We’re obviously simplifying things and ignoring the future or present value of money. But combining the simplified cash-flows to both sides, the Flames would be paying $275 million and the city’s contribution would be reduced to around $132.8 million (over 35 years). When you account for the future/present value of things, the cost is a bit more but the bottom line is there is a bit of recapture involved here for the city.

Other details

A few tidbits from the city’s report:

  • “Design to commence immediately with planned construction to commence in 2020.” The Calgary Municipal Land Corporation (CMLC) – who oversaw construction of the Central Library and the development of the East Village – will oversee design and construction.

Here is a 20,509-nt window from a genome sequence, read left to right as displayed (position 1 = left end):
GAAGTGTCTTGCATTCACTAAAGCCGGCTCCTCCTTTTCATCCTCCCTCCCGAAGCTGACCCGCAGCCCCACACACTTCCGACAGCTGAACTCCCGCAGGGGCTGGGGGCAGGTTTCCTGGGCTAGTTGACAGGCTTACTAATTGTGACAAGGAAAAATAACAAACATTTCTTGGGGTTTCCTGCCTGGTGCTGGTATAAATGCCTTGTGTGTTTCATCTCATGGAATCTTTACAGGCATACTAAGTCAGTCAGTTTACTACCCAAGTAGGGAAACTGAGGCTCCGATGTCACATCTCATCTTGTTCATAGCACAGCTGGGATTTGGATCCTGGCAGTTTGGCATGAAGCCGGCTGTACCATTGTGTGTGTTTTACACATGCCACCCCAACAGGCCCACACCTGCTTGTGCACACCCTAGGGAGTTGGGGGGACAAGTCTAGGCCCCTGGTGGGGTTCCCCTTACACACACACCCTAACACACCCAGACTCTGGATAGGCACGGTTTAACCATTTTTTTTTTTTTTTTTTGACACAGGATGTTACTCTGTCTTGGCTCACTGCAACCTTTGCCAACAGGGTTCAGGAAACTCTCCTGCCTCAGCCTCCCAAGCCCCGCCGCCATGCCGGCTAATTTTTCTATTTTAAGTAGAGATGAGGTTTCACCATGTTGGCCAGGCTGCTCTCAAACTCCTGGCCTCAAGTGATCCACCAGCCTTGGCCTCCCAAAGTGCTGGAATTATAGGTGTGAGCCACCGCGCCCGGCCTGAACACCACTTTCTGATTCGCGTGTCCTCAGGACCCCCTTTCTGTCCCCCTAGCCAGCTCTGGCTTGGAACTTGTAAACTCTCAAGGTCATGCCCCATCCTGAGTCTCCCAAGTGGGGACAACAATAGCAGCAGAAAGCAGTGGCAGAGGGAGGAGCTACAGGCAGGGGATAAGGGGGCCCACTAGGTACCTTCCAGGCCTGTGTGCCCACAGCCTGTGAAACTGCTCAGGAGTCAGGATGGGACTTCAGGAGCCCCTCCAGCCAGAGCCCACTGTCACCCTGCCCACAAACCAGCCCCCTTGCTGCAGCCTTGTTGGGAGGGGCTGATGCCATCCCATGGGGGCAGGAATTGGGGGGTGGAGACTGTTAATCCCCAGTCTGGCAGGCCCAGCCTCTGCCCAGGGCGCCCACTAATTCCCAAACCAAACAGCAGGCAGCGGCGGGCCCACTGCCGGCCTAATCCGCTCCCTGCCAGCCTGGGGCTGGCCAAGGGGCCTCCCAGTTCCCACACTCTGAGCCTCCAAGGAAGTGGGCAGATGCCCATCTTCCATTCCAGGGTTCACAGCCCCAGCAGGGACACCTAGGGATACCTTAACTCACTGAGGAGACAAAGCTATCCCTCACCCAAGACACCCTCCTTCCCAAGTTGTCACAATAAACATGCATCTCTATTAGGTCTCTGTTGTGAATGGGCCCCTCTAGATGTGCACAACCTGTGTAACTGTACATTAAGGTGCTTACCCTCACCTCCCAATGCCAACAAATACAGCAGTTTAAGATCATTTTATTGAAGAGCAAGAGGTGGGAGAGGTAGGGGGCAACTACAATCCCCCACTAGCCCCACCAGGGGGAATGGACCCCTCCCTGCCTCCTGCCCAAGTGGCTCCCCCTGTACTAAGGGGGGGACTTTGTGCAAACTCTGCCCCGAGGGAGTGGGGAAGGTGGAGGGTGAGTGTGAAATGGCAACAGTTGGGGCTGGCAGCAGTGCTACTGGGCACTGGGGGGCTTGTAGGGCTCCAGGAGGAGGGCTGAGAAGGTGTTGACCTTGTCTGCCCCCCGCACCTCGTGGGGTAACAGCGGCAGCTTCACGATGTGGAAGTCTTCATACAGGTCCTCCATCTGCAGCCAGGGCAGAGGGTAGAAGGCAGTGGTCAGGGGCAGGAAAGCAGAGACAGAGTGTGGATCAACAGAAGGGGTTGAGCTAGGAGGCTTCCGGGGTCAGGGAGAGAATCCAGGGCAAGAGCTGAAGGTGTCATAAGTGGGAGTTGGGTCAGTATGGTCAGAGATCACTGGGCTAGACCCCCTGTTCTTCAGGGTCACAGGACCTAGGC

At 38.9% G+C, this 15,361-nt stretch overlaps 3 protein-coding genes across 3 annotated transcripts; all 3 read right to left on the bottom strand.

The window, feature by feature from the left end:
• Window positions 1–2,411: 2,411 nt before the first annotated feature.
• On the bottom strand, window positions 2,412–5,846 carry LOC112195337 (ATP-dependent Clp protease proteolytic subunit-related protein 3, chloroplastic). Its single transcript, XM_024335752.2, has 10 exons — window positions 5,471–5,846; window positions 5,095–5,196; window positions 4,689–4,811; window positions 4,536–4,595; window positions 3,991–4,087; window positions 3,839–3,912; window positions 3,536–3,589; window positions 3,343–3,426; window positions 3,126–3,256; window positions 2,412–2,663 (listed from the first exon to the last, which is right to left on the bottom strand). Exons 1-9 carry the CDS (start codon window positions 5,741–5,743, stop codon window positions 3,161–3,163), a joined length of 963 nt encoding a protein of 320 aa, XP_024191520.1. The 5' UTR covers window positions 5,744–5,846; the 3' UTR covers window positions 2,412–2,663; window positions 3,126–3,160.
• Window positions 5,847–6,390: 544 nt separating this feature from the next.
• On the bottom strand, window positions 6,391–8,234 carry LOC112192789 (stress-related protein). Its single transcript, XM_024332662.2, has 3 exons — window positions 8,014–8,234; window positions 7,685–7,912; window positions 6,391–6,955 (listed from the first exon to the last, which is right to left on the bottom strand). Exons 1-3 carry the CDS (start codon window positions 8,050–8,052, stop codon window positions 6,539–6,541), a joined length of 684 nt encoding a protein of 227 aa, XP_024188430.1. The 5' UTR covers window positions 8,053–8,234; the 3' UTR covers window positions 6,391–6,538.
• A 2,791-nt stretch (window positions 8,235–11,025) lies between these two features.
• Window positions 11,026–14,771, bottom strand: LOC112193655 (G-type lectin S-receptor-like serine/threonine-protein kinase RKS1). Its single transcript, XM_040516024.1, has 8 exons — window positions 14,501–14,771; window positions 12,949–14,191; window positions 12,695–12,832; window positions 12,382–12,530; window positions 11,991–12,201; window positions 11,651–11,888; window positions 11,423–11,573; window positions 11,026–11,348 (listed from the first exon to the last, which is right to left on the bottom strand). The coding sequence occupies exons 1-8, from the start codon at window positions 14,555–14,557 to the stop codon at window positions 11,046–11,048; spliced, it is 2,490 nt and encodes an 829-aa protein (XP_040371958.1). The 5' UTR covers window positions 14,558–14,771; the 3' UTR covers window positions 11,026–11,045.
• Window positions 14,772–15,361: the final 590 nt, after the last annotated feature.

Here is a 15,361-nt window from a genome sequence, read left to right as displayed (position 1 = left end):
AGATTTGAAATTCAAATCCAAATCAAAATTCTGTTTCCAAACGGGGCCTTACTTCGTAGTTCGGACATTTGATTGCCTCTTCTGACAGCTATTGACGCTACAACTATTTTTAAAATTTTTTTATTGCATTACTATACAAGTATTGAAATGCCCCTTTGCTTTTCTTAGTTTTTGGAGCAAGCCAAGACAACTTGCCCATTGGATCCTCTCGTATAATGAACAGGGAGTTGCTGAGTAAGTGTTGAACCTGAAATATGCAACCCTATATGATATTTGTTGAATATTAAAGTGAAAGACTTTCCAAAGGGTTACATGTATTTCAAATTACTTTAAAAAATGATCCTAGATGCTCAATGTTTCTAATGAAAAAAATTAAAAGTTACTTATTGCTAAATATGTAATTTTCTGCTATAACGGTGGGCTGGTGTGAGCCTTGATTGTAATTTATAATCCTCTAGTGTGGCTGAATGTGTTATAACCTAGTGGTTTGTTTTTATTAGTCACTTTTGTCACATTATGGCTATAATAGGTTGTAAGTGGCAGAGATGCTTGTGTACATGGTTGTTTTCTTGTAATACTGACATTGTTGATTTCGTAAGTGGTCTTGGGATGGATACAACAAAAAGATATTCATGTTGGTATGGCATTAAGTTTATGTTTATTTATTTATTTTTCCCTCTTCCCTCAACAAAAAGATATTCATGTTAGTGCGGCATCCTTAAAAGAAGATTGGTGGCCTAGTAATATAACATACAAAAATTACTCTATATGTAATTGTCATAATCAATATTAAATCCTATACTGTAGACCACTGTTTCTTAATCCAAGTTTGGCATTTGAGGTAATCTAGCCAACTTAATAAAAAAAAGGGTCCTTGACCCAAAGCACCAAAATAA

• The Stampede gets arena access for 17 days a year, with the city getting another five days for non-commercial events. If a secondary arena is built, the city will get 20 days access to that arena.
  • CMLC will build a shared community space adjacent to the arena which will be jointly operated by the Flames, the city and the Stampede.
  • Once the Flames take occupancy of the new arena, the Saddledome parkade will transfer to the Stampede. The Stampede will operate all the parking in Stampede Park, but they’ll “share in parking revenues generated from CSEC events.” (It’s not clear what the split would be.)

The rundown

Is it a perfect deal for either side? No.

Both sides probably wish they put in less up-front cash. But an important part for the city was that they would need to share in the benefits of the arena if they were sharing in the risk. They’re 50/50 partners in the up-front risk, but they have their initial investment recouped somewhat over time (just as the Flames do from their revenue from operating the building).